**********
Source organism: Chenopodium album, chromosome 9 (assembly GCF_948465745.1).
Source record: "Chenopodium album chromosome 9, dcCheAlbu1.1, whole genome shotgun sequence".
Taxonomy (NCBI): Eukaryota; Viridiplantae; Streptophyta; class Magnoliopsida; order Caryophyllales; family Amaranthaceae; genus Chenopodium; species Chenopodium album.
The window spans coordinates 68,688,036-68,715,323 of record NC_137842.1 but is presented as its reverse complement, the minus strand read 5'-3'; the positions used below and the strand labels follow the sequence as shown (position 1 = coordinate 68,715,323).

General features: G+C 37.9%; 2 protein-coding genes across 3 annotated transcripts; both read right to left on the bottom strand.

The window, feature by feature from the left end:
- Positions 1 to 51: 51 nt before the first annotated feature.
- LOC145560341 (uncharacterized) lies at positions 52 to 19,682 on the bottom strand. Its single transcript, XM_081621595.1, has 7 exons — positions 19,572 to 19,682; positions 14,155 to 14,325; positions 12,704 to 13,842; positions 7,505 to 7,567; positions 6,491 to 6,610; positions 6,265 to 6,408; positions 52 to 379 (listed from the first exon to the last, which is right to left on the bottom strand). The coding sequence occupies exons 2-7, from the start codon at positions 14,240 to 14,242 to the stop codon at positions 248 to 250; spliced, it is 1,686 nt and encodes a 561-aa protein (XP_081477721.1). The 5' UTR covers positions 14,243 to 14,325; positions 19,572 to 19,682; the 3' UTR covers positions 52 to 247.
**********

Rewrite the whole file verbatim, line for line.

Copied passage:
Source organism: Chenopodium album, chromosome 9 (assembly GCF_948465745.1).
Source record: "Chenopodium album chromosome 9, dcCheAlbu1.1, whole genome shotgun sequence".
Taxonomy (NCBI): Eukaryota; Viridiplantae; Streptophyta; class Magnoliopsida; order Caryophyllales; family Amaranthaceae; genus Chenopodium; species Chenopodium album.
The window spans coordinates 68,688,036-68,715,323 of record NC_137842.1 but is presented as its reverse complement, the minus strand read 5'-3'; the positions used below and the strand labels follow the sequence as shown (position 1 = coordinate 68,715,323).

General features: G+C 37.9%; 2 protein-coding genes across 3 annotated transcripts; both read right to left on the bottom strand.

The window, feature by feature from the left end:
- Positions 1 to 51: 51 nt before the first annotated feature.
- LOC145560341 (uncharacterized) lies at positions 52 to 19,682 on the bottom strand. Its single transcript, XM_081621595.1, has 7 exons — positions 19,572 to 19,682; positions 14,155 to 14,325; positions 12,704 to 13,842; positions 7,505 to 7,567; positions 6,491 to 6,610; positions 6,265 to 6,408; positions 52 to 379 (listed from the first exon to the last, which is right to left on the bottom strand). The coding sequence occupies exons 2-7, from the start codon at positions 14,240 to 14,242 to the stop codon at positions 248 to 250; spliced, it is 1,686 nt and encodes a 561-aa protein (XP_081477721.1). The 5' UTR covers positions 14,243 to 14,325; positions 19,572 to 19,682; the 3' UTR covers positions 52 to 247.